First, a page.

Langkawi’s main beach, Pantai Cenang, is the definition of a tropical paradise; the sand is a soft, pure white powder lined with gently swaying palms on one side and the crystal turquoise sea on the other. Last time we were on a beach like this was in the Similan Islands, where every square inch of sand was packed. Fresh off the boat from Penang, we went straight out for a walk on the beach but found it almost deserted. It only took us a few steps out from under the shade of the palm trees to realise why. The sand was incredibly hot. Flip-flop-meltingly hot. Even with shoes, there was no way you could spend time on the beach in the midday sun.




Towards sunset more and more people spilled out onto the beach. The sun loungers and deck chairs began to fill up, and the horizon was full of jet skis, banana boats and wake boarders zipping back and forth, and parasailers swooping and gliding overhead. At nightfall, the sand temporarily turned into an express way for Range Rovers and mopeds coming to tow away the watersports gear, making room for the candles and bean bags as the beachfront bars come to life.

Compared to Palolem in Goa, India or Ko Lanta in Thailand, there were far fewer bars and restaurants actually on the beach here. Yellow bar at the southern edge of the beach had a big terrace and put out Hershey’s Kisses-shaped beanbags along the sand at sunset. Towards the middle, another beachfront bar put out a technicolour spread of beanbags, flags and umbrellas. The best sunset views were at the northern end of the beach, where a couple of expensive-looking small resorts sit behind a wide curve of empty sand.

We found our favourite spot on the top of a slightly rickety wooden beach shack. Langkawi is a duty free island, so drinks are cheap by Malaysian standards; freshly-squeezed OJ and iced bottles of Tiger were 5 Ringgit (under £1) each. We found the bar, but dinner found us. Once the sun had set, and we’d started thinking about food, the smell of barbecued meat started wafting up from the beach. We looked down to see a barbecue shack being set up just in front of the bar, and soon a plate of delicious freshly grilled chicken and vegetable skewers was being passed up the ladder to us.

This was perfect, but not the cheapest food in Langkawi. For cheaper eats, we headed to the main strip set behind the palm trees running along the beach. This turned out to be where everyone is in the midday heat; duty-free shopping. We loved the fact that, in spite of its global appeal, lots of things on Langkawi still feel very Malaysian and, noticeable by the array of beach hijab fashion and halal food options, that it’s a popular holiday place for Malays as well as international tourists. In true Malay style, at night, street food vendors start frying, sizzling and grilling all kinds of delicious food from their stalls along the main road, dishing them up with mee (noodles), or nasi (rice). We found a little collection of vendors with picnic tables in the middle where you can take a pick’n’mix approach, ordering a few bits from different stalls. We ate mee goreng (curry noodles), Middle Eastern kebabs and nasi kandar. We were looking forward to nasi kandar – a Malay take on steamed rice with a mix of Indian curries – but from the stall we picked it turned out to be an underwhelming, cold, dhal rice. But for 2 Ringgit (30p) it wasn’t the end of the world, we just moved on to the next stall.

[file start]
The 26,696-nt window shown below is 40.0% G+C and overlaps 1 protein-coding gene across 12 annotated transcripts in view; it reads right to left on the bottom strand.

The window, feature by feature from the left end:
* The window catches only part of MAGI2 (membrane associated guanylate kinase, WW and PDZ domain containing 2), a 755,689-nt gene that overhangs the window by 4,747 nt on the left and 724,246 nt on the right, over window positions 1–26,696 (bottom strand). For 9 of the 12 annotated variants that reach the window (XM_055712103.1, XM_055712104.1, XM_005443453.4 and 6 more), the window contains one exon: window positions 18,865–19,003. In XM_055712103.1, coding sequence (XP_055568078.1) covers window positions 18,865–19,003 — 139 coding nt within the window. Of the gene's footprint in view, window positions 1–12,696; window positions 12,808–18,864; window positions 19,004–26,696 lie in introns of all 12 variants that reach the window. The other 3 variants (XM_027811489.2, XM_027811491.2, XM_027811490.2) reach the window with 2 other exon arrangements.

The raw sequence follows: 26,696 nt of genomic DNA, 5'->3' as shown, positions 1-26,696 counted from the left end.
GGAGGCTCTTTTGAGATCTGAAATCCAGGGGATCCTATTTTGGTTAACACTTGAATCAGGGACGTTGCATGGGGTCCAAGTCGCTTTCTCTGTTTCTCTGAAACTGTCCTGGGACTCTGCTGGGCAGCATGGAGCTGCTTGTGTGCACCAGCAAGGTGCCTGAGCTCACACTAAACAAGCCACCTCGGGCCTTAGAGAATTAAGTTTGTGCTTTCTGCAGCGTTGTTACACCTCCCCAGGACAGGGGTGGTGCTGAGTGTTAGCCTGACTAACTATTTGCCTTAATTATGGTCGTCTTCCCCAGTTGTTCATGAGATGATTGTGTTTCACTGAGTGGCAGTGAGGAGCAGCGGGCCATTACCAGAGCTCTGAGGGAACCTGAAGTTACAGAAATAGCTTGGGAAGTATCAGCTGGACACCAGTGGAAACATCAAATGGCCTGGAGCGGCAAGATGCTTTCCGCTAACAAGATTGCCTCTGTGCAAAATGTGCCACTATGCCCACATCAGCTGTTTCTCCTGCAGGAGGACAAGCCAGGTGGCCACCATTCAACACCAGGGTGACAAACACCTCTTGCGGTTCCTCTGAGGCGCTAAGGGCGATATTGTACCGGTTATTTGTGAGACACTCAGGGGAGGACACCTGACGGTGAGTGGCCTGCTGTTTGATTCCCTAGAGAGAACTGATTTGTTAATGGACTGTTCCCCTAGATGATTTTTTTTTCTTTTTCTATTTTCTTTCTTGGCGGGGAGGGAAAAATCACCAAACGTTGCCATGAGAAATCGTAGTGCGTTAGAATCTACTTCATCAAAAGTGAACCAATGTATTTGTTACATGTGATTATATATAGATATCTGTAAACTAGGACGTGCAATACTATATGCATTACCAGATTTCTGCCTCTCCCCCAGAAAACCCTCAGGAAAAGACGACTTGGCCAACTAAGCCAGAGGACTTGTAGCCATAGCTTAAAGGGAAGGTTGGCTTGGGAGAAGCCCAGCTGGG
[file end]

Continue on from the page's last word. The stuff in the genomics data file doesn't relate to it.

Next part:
For a small island, Langkawi has a surprisingly busy airport, with international flights as well as domestic – to places as close as Penang. We left by plane for Singapore, but arrived from Penang by boat. This turned out to be a really slick process compared to haggling over longtail prices in Cambodia and Thailand. The ferry terminal in Penang had departure lounge seating, luggage scanners and issued boarding passes with our names printed on. Ferries go twice daily, with the only difference between the 08.15 and the 08.30 being that the earlier boat makes a quick stop at the mainland. The three hour crossing was smooth, half empty as most people seem to fly with Air Asia, and see-your-own-breath Baltic thanks to the super-charged AC. The 20km drive from the port town of Kuah was also easy – there are taxis waiting to whisk you away for 30 Ringgit, though we clubbed together with some guys from the boat and shared a 7 seater for 45 Ringgit.

On our last day, a few clouds appeared and the temperature dropped, slightly. Whilst this is usually devastating news on a beach holiday, on Pantai Cenang it meant going to the beach was less like tip-toeing across molten lava and more like, you know, going to the beach. We took the chance to try out some water sports, and hired a jet ski. There are loads to choose from all along the shoreline, but Tripadvisor reviews took us to Mega Watersports.

They wouldn’t let us jet over to the private beach on the island opposite, though you can pay for someone to drop you there for the night if you have your own tent. Beyond that island, it’s not that much further to Ko Lipe in Thailand. Too far for jet skis, but boats leave daily for 180 Ringgit. If we come back to Langkawi that’s definitely our plan.

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